U-M researchers are genetically engineering a mouse that could have massive implications for our understanding of COVID-19. Phil King, Ph.D., professor of microbiology and immunology, with the help of researchers in his lab and the U-M Transgenic Animal Model Core, has figured out how to solve a big problem in COVID-19 research.
What was wrong with the old mouse?
In short, mice can’t get COVID-19, so using a standard mouse model to look at the mechanism of the disease has heretofore been impossible. Some animals get COVID-19 and others don’t. It has to do with a specific protein: SARS-CoV-2 connects to cells via the ACE2 protein on the surface of the cells.
Within the human ACE2 protein, there are 22 amino acid residues that make physical contact with the spike protein from the virus. That’s important in figuring out whether animal species will be susceptible. Macaque monkeys, for example, have 22 identical residues, making them susceptible to the virus. Mice, however, have only 14. In order to study COVID-19 in a mouse model, researchers need a mouse with the right ACE2 residues.
Why use mice at all, if there are other species that are already susceptible to infection by SARS-CoV-2?
“The mouse is a major tool in biology and medicine, in terms of understanding disease pathogenesis,” says King. The mouse is ideal for this kind of research because its genome is able to be manipulated, there are lots of defined inbred strains (considered to be genetically identical), and “there are many more tools in this species than in any other species that would allow us to dissect the mechanism of disease.”
How do you make a mouse susceptible to COVID-19?
The simple answer is that you insert human ACE2 into a mouse. This has already been done in some experiments, so researchers know that when human ACE2 is inserted into a mouse, that mouse becomes susceptible to SARS-CoV-2.
But there are a few drawbacks to these early experiments, says King. These experiments show unnatural patterns of tissue expression of human ACE2, over- or under-expression of ACE2 in tissues, and an inability to remove human ACE2 in select cells and tissues.
“That’s where we come in,” says King. In his lab, researchers are able to put human ACE2 into places where it’s normally expressed in a mouse, but most importantly, they also are able to remove human ACE2 in select cell types.
“So if we wanted to know how important, for example, the infection of an endothelial cell was to the overall pathogenesis of COVID-19, versus the infection of an epithelial cell, the goal would be to put the human ACE2 into the mouse, but then … ablate expression of that human ACE2 just in endothelial cells,” leaving the human ACE2 expressed at its normal level in all other cell types.
Using this new mouse, researchers will study the effects of COVID-19 on lung cells, gut cells, nasal cells, immune cells, and endothelial cells that line blood vessels and lymphatic vessels. Where does the virus do the most damage? “How important, for example, is the nasal epithelium and ciliated epithelium in the lung airways for transmission of the virus from one individual to another?” asks King.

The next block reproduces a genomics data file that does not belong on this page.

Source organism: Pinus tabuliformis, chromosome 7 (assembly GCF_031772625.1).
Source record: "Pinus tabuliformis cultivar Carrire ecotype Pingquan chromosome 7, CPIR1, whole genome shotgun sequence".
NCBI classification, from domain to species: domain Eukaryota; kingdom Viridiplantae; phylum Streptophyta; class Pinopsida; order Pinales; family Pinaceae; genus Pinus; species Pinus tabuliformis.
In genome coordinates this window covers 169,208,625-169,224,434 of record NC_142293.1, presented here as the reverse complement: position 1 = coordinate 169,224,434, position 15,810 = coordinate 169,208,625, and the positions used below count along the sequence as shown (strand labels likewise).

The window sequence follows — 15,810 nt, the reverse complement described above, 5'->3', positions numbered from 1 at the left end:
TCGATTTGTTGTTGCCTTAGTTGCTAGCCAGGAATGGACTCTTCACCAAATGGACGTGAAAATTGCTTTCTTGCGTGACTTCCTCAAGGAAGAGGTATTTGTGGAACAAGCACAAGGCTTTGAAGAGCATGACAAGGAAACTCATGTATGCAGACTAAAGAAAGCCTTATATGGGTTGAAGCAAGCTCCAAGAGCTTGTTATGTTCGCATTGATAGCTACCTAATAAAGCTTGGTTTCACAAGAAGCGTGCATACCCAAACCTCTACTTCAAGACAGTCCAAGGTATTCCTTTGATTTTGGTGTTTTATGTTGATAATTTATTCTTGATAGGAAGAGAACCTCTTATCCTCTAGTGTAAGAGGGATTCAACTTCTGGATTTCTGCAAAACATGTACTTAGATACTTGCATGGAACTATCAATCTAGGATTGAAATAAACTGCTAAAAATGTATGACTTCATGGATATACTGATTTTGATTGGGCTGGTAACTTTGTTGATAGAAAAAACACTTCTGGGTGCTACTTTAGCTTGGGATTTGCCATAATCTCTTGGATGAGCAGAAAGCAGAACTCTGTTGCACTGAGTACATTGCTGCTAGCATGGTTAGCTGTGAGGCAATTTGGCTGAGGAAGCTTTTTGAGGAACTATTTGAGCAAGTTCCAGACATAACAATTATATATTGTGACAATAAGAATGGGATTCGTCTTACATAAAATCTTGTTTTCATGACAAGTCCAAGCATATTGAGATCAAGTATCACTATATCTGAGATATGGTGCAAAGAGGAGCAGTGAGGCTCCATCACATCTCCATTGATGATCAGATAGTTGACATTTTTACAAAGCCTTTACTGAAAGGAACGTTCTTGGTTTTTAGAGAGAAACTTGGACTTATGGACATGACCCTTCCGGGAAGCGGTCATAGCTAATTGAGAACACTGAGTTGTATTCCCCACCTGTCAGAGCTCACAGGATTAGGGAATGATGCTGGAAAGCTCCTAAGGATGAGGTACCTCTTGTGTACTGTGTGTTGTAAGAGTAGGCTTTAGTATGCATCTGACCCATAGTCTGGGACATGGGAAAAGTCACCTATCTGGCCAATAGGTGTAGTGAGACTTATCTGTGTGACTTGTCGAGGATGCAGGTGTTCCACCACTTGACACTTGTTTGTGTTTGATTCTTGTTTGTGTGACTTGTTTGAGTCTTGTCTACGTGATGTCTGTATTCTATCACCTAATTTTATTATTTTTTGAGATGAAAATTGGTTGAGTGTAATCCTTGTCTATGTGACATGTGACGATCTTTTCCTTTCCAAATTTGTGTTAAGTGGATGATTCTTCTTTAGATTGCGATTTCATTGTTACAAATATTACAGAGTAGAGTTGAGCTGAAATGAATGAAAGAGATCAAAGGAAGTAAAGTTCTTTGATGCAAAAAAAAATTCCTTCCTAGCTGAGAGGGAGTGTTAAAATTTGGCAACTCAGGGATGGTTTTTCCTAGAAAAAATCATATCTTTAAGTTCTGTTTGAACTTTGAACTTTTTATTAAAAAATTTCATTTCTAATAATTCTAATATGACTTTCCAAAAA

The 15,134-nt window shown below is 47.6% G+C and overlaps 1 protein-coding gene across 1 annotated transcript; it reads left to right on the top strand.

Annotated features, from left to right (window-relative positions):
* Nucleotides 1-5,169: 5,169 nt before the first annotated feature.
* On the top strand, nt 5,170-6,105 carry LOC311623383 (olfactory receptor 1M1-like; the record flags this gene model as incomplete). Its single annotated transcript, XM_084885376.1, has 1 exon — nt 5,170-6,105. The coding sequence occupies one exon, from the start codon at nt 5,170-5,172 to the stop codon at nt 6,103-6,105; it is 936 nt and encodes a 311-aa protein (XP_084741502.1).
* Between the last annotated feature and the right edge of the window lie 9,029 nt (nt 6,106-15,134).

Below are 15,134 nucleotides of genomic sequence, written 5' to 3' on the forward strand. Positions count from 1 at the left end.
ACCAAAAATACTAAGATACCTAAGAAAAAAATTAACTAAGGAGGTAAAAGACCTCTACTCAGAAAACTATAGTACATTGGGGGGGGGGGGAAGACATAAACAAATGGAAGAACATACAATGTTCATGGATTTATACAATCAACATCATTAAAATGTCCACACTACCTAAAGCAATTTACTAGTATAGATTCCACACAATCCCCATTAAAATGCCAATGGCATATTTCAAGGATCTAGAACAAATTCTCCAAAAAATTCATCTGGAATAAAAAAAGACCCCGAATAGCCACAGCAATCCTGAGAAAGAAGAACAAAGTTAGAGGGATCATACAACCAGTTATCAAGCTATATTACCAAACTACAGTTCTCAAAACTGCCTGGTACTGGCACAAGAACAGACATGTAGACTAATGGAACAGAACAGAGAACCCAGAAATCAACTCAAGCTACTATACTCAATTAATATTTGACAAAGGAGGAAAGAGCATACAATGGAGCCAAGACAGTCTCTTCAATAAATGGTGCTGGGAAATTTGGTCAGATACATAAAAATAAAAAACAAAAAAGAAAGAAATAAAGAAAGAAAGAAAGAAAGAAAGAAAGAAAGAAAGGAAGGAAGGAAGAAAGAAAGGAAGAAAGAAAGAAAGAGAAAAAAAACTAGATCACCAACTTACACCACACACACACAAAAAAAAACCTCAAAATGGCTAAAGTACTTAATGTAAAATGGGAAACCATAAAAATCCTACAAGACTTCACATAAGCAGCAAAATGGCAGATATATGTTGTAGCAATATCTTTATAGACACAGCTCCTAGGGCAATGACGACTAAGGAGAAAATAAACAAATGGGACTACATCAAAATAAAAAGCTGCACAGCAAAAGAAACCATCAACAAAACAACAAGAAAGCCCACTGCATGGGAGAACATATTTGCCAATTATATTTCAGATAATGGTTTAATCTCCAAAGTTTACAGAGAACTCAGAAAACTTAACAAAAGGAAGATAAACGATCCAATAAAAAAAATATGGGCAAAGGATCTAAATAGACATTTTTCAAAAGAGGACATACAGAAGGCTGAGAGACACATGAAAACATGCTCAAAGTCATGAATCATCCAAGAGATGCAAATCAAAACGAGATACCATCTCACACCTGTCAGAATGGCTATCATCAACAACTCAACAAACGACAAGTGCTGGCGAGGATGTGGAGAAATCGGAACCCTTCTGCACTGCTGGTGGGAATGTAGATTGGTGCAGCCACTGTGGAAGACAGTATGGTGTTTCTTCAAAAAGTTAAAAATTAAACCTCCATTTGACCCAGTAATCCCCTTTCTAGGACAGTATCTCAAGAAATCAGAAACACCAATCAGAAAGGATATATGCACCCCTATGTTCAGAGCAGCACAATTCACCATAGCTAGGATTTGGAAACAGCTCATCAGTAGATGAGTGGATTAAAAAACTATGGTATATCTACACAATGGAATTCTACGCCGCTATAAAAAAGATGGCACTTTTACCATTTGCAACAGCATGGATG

“Is there a reservoir of virus in these epithelial cell types and is it virus from that reservoir that’s being spread through air droplets?” If we know where the disease does most of its dirty work, we can begin to create targeted therapies for COVID-19.
This may have implications for other respiratory viruses as well. COVID-19 is a respiratory virus, but it also causes blood vascular problems, such as deep vein thrombosis (DVT). Though this pathology is less common in other respiratory viruses, it does happen with severe respiratory infections.
King experienced it himself at the end of the last flu season. Although he was immunized, he contracted influenza and wound up in the emergency room with DVT, despite being a runner and having no risk factors that would have predicted DVT. This experience offered some additional motivation to understand how COVID-19 might lead to thrombosis, although his primary motivation in this research project is the greater good.
Tweaking the model
King has anticipated one problem with his new mouse model. Mice need ACE2 for vital functions, such as regulating blood pressure. If you remove human ACE2 in a specific cell type without turning back on the mouse ACE2, the mouse can experience cardiac fibrosis, hypertrophy, inflammation, abnormal cytokine levels, hypertension, pulmonary vascular congestion, weight loss, and increased morbidity.
Of course, some of those symptoms are seen in COVID-19 patients, making any results observed using this method uninterpretable, says King. To fix this problem, the researchers will use Cre-Lox recombination to reactivate endogenous mouse ACE2 in the specific cell type whenever the human ACE2 gets ablated.
Where will the discoveries happen? It may not be at U-M.
King’s project may lead to a collaboration with other institutions. In order to give mice SARS-CoV-2, researchers need a facility with a biosafety level 3 (BSL3). This second-highest biosafety level is required for any work involving microbes that can cause serious infection when inhaled.
Right now, Michigan Medicine has a BSL3 lab, but it’s only for tissue culture, not animals. Without an animal BSL3 lab, King will collaborate with researchers outside of Michigan Medicine to carry out the last stage of the work.
Note: The University of Michigan strictly adheres to all animal research guidelines. In addition to those guidelines, U-M researchers are committed to principles known as “the three Rs”: reducing the number of animals used to the minimum required for the study, replacing animals with less sentient or non-animal models whenever possible, and refining all practices to provide the best animal welfare possible.